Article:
Driving in Beirut has always been a challenge to one’s patience, good graces and wits. I love driving in this city partly because I simply love driving, and partly because, on a day when I am particularly stressed and trying to contain it as best I can, the streets will always offer me an opportunity to yell at the top of my lungs and r-e-l-e-a-s-e. Don’t underestimate the therapeutic effects of screaming at another car behind locked doors and closed windows.
The scene is a little different these days, however. For one thing, road, tunnel and bridge constructions, and other detour-causing activities, have produced more bottle necks than over-extended, irate traffic policemen. This becomes ever more apparent when you hear a siren and use every spare accident-missing inch to try and make way. But that’s not all… With the state of affairs the way it is, you wonder where the ambulance is coming from, and if the poor soul being urgently rushed needs medical care for illness, accident or clash. You edge a little closer to the sidewalk, curve into the corner behind that other car. You are relieved to hear the siren steadily approaching, making its way to its destination. The siren is now next to you, you look over to find that it’s a police car… and it’s not alone. The car is part of a short convoy, and the car in the middle is tinted, bullet-proof and unmarked. Only one thought comes to mind now: car-bomb target!!! You do everything short of abandoning your car and running in the opposite direction. The realization makes its way down the queue of cars like a rolling wave, and space is fearfully carved out for the convoy, followed by a moment of stillness; nobody moves until we’re quite certain the car is in continuous motion and has reached a safe distance away. Moment over – and we all rush to take advantage of the fresh free space to speed towards our own destinations, instantaneously recreating our earlier traffic jam.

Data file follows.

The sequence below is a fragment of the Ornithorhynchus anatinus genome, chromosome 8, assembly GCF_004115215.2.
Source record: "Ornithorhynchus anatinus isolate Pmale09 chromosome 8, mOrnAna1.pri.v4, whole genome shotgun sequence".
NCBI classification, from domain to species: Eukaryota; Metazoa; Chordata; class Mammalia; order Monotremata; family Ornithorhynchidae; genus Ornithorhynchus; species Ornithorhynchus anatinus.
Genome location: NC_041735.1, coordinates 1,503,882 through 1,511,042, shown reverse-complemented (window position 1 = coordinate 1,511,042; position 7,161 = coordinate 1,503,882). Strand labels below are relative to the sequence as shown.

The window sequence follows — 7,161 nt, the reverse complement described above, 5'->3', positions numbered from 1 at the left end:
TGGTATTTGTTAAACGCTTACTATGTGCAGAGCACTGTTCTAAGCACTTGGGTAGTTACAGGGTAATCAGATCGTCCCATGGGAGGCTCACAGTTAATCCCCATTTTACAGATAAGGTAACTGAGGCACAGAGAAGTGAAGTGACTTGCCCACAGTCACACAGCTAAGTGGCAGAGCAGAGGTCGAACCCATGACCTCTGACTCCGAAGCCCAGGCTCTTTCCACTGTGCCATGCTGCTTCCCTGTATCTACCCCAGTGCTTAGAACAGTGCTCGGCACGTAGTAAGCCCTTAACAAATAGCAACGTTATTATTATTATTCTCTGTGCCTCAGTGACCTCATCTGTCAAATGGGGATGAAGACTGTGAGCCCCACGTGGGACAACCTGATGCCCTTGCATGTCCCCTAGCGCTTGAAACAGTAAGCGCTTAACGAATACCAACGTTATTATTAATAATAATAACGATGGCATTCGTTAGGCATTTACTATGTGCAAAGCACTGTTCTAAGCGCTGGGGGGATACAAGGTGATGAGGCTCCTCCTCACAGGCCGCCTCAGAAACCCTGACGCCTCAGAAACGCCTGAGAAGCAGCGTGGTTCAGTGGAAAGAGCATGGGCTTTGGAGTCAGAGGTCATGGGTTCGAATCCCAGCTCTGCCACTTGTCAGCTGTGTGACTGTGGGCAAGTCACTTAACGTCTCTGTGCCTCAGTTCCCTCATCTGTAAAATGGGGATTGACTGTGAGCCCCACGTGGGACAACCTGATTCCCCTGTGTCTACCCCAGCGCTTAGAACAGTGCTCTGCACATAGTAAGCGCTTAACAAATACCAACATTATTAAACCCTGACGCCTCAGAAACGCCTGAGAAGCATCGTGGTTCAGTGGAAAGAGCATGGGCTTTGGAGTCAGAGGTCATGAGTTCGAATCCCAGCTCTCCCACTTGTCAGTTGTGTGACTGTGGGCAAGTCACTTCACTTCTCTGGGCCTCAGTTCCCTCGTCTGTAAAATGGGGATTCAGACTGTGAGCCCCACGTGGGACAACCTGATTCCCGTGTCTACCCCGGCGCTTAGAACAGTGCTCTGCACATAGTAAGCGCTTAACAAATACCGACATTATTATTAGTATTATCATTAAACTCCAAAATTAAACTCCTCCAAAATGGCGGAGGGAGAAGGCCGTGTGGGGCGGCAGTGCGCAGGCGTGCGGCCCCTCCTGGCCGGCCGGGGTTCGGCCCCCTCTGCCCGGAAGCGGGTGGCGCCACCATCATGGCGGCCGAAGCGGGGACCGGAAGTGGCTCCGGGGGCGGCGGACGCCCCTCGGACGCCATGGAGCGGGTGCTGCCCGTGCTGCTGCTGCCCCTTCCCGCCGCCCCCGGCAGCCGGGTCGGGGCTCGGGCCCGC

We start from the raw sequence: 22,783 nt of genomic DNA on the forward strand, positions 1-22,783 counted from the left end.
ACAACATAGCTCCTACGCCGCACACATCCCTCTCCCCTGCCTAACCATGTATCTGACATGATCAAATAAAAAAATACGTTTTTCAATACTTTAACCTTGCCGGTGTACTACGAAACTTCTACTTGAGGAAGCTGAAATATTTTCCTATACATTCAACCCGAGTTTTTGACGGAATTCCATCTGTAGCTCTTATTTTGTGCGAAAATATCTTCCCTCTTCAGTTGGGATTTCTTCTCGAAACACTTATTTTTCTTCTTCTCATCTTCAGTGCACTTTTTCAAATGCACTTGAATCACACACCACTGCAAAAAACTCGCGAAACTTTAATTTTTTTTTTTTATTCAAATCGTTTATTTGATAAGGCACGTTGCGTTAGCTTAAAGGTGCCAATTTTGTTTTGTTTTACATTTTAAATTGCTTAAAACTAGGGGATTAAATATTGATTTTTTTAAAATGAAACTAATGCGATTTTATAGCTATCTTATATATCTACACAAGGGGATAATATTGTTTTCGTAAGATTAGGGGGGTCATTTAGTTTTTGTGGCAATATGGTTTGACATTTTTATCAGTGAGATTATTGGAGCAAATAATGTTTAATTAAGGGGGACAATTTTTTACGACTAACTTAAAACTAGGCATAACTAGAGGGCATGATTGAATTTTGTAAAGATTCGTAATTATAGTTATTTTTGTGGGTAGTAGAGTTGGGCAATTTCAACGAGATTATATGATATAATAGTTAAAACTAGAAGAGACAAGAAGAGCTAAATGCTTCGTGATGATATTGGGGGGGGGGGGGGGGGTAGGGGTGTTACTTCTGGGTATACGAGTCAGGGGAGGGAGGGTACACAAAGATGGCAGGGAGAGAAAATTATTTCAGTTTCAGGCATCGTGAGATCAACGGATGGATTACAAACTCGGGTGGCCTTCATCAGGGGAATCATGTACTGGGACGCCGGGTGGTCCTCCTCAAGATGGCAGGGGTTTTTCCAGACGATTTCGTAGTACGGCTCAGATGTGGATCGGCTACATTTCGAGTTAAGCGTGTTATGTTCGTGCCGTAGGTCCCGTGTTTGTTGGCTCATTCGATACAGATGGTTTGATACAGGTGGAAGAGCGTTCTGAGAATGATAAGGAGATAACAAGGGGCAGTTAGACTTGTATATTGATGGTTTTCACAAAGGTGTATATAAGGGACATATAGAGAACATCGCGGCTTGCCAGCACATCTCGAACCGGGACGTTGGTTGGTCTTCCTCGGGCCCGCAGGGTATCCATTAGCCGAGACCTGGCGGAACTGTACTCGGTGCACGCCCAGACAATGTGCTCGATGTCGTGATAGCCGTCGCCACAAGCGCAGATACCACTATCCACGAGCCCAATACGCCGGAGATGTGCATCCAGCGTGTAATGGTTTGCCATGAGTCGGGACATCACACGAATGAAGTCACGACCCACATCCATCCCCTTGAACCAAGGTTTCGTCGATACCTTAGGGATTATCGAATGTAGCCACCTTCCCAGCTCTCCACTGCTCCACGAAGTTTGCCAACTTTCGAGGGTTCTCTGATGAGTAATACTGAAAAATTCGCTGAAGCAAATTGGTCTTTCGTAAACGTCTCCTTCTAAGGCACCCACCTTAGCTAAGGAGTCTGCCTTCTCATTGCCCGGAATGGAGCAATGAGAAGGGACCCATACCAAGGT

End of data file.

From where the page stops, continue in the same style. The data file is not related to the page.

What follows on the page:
Typical day on the streets.